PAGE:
US 3654925 A
A blood-collecting tube of the evacuated type containing an anticoagulant receives through normal techniques whole blood to be tested. Thereafter, a cell-collecting tube is interconnected with the blood-collecting tube through the intermediary of a double-ended needle assembly including an external discoidal hub intermediate the ends thereof, such that the interior of both tubes communicate with one another. The tubes with the interconnecting needle assembly are then subjected to centrifugation with the cell-collecting tube being spaced radially outwardly relative to the blood-collecting tube and the axis of rotation. Upon generation of sufficient centrifugal forces, the plasma separates from the heavier constituents with the latter and particularly the blood cells being forced out into the cell-collecting tube and packed therein. The relative capacities of the tubes are such that in the blood-collecting tube only plasma will remain following completion of centrifugation. The needle assembly is then removed from the blood-collecting tube to effectively separate and remove plasma from the remaining constituents of the blood.
Description (OCR text may contain errors)
United States Patent [151 3,654,925 51 Apr. 11,1972
Holderith  PLASMA SEPARATOR SYSTEM  Inventor: William J. Holderith, Wyckoff, NJ.
 Assignee: Becton, Dickinson and Company, East Rutherford, NJ.
 Filed: Sept. 23, 1969  Appl. No; 860,191
 US. Cl ..128/272, 128/318 M  Int. Cl. ..A61j 01/00  Field ofSearch ..l28/2,2l8 M,218D, 272
 References Cited UNITED STATES PATENTS 1,614,067 1/1927 Heublein ..128/272 1,928,998 10/1933 Kovacs ..128/272 2,342,214 2/1944 Perelson... ..128/272 UX 2,655,919 10/1953 Goodstein et a1. ..128/218 M 2,734,649 2/1956 Callahan et al. ....128/272 X 2,908,274 10/1959 Bujan ....128/272 3,200,813 8/1965 Christakis. ..128/2 3,221,741 12/1965 LeVeen ....128/272 3,490,437 l/1970 Bakondy et a1. ..128/272 X Primary Examiner-Joseph S. Reich Attorney-Kane, Dalsimer, Kane, Sullivan and Smith [5 7] ABSTRACT A blood-collecting tube of the evacuated type containing an anticoagulant receives through normal techniques whole blood to be tested. Thereafter, a cell-collecting tube is interconnected with the blood-collecting tube through the intermediary of a double-ended needle assembly including an external discoidal hub intermediate the ends thereof, such that the interior of both tubes communicate with one another. The tubes with the interconnecting needle assembly are then subjected to centrifugation with the cell-collecting tube being spaced radially outwardly relative to the blood-collecting tube and the axis of rotation. Upon generation of sufficient centrifugal forces, the plasma separates from the heavier constituents with the latter and particularly the blood cells being forced out into the cell-collecting tube and packed therein. The relative capacities of the tubes are such that in the bloodcollecting tube only plasma will remain following completion of centrifugation. The needle assembly is then removed from the blood-collecting tube to effectively separate and remove plasma from the remaining constituents of the blood.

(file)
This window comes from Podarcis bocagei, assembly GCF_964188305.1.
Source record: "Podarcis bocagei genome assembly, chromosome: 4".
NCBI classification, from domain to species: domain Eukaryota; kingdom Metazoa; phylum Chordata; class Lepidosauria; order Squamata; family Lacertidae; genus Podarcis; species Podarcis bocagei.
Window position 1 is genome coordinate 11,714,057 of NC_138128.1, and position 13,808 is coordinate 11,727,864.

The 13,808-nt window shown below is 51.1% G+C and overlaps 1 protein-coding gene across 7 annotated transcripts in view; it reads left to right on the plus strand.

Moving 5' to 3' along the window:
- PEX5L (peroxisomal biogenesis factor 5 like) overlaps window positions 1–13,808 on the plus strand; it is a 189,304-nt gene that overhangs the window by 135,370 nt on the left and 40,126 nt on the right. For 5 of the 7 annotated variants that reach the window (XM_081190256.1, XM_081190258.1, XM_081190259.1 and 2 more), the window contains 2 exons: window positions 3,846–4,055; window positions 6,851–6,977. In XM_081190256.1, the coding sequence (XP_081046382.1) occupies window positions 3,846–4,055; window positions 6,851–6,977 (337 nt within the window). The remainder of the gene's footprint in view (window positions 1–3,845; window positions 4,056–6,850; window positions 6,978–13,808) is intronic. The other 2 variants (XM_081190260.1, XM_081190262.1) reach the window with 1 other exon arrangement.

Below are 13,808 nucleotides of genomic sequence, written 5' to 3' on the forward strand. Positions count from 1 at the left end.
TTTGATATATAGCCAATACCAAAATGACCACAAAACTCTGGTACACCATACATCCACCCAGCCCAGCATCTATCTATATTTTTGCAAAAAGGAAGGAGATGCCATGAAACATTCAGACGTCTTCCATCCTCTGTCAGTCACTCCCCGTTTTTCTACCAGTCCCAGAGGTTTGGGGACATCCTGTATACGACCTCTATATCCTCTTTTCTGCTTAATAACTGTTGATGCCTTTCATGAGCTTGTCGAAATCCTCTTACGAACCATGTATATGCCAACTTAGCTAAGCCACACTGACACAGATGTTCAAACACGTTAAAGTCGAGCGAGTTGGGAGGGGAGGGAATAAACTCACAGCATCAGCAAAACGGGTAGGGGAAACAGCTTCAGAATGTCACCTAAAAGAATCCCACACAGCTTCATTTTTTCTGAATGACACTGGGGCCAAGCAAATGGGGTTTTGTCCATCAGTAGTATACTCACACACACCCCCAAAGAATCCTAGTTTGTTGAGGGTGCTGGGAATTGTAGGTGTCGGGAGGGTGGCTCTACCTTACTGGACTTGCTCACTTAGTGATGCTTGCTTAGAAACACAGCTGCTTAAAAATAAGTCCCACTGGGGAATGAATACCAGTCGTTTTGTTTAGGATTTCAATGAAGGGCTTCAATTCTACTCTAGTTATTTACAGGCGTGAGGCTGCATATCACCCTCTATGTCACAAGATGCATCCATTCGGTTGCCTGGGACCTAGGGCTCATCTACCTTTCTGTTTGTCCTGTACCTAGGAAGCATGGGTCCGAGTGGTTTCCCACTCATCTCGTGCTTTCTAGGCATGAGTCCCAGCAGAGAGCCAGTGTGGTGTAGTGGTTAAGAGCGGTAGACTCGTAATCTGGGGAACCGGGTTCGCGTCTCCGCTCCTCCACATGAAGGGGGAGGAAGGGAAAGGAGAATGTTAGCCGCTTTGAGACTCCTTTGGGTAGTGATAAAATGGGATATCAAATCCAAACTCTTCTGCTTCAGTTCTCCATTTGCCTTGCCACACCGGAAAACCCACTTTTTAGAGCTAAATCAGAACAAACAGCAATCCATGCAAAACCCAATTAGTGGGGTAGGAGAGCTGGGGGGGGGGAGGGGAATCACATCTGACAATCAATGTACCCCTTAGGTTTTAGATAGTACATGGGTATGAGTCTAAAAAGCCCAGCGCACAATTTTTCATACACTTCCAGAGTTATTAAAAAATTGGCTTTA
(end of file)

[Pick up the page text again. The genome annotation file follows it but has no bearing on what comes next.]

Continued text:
1 Claims, 3 Drawing Figures PLASMA SEPARATOR SYSTEM BACKGROUND OF THE INVENTION In the testing of blood, it is often desired to obtain a sample of blood plasma, the clear, straw-colored liquid left when all formed elements in uncoagulated blood have been removed. To obtain plasma, it is common practice to draw blood into a tube containing an anticoagulant, centrifuge this sample, and remove the supernatant plasma either by decanting (pouring it off) or removing it with an aspirating device such as a pipette or syringe. These removal methods are not entirely satisfactory in that both require the tube to be opened and exposed to the air, thereby risking contamination. The decanting method also risks mixing of the formed elements with the plasma, rendering the plasma unusable. The transfer method is also unsatisfactory in that the sample may be contaminated by the transfer device, and the cost of the transfer device adds extra expense to the determination and analysis.
SUMMARY OF THE INVENTION It is, therefore, an object of this invention to provide a more effective system and procedure for removing plasma from whole blood after the sample has been centrifuged.
Another object is to provide a device and system of this type which permits the removal of the plasma portion without disturbing the packed red cells thus allowing the use of pure plasma in many tests wherein the presence of formed elements might render the test invalid.
A further object is to provide a system of this type which is essentially closed" in that neither portion of the original sample is exposed to the atmosphere.
BRIEF DESCRIPTION OF THE DRAWING FIG. 3 is a similar longitudinal sectional view showing theblood-collecting tube associated with the cell-collecting tube through the intermediary of the double-ended needle.
DESCRIPTION OF THE PREFERRED EMBODIMENTS The illustrated blood plasma collecting system includes a blood-collecting tube such as is described in US. Pat. No. 2,460,641 titled Blood Collecting Apparatus, granted Feb. 21, 1949 a cell-collecting tube 12, and an intermediate needle assembly 14 which may be either affixed to the stopper of the cell-collecting tube 12 or be constructed as a separate unattached assembly. Referring initially to the tube 10, it will be noted that a tubular body 16 of essentially cylindrical configuration includes a closed end 18 and an open end 20. Sealing the open end 20 is a penetrable self-sealable stopper 22. In accordance with conventional practice, the stopper 22 cooperates in maintaining a vacuum within the tube 10 which also conveniently receives an anticoagulant for whole blood. The stopper 22 includes an interiorly disposed plug portion 24 and an exterior radially extending flange portion 26 disposed against the open end 20. An exterior conical recess 28 facilitates penetration of the stopper 22 by a pointed needle. The interior of the plug portion 24 includes an inner end 30 forming the base of a truncated conical recess, the conical walls of which serve a funneling function in facilitating the complete removal of the solid constituents of whole blood during centrifugation in a manner to be described in detail below.